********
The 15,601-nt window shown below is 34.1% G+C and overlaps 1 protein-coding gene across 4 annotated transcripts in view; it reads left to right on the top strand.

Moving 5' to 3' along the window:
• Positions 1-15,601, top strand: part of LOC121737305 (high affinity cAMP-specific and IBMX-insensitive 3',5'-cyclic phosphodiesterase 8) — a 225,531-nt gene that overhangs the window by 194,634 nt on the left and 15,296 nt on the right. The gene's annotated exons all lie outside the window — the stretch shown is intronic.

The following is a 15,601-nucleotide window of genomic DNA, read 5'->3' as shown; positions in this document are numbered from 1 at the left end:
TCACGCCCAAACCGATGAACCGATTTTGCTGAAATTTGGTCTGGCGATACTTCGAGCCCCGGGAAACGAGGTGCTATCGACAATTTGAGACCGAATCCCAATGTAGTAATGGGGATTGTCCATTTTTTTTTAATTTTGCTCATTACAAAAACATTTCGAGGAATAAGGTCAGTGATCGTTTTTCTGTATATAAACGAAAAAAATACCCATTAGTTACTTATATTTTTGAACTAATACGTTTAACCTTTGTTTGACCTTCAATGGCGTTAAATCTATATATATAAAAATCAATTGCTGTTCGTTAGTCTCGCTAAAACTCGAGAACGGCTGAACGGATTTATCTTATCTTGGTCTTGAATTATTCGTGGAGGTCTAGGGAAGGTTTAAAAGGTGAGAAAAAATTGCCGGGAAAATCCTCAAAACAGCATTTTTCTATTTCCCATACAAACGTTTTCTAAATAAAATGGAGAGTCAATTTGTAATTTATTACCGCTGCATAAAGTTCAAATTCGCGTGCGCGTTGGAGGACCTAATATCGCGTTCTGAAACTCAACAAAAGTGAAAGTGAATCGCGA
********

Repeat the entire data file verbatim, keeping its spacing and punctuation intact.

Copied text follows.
The 15,601-nt window shown below is 34.1% G+C and overlaps 1 protein-coding gene across 4 annotated transcripts in view; it reads left to right on the top strand.

Moving 5' to 3' along the window:
• Positions 1-15,601, top strand: part of LOC121737305 (high affinity cAMP-specific and IBMX-insensitive 3',5'-cyclic phosphodiesterase 8) — a 225,531-nt gene that overhangs the window by 194,634 nt on the left and 15,296 nt on the right. The gene's annotated exons all lie outside the window — the stretch shown is intronic.

The following is a 15,601-nucleotide window of genomic DNA, read 5'->3' as shown; positions in this document are numbered from 1 at the left end:
TCACGCCCAAACCGATGAACCGATTTTGCTGAAATTTGGTCTGGCGATACTTCGAGCCCCGGGAAACGAGGTGCTATCGACAATTTGAGACCGAATCCCAATGTAGTAATGGGGATTGTCCATTTTTTTTTAATTTTGCTCATTACAAAAACATTTCGAGGAATAAGGTCAGTGATCGTTTTTCTGTATATAAACGAAAAAAATACCCATTAGTTACTTATATTTTTGAACTAATACGTTTAACCTTTGTTTGACCTTCAATGGCGTTAAATCTATATATATAAAAATCAATTGCTGTTCGTTAGTCTCGCTAAAACTCGAGAACGGCTGAACGGATTTATCTTATCTTGGTCTTGAATTATTCGTGGAGGTCTAGGGAAGGTTTAAAAGGTGAGAAAAAATTGCCGGGAAAATCCTCAAAACAGCATTTTTCTATTTCCCATACAAACGTTTTCTAAATAAAATGGAGAGTCAATTTGTAATTTATTACCGCTGCATAAAGTTCAAATTCGCGTGCGCGTTGGAGGACCTAATATCGCGTTCTGAAACTCAACAAAAGTGAAAGTGAATCGCGA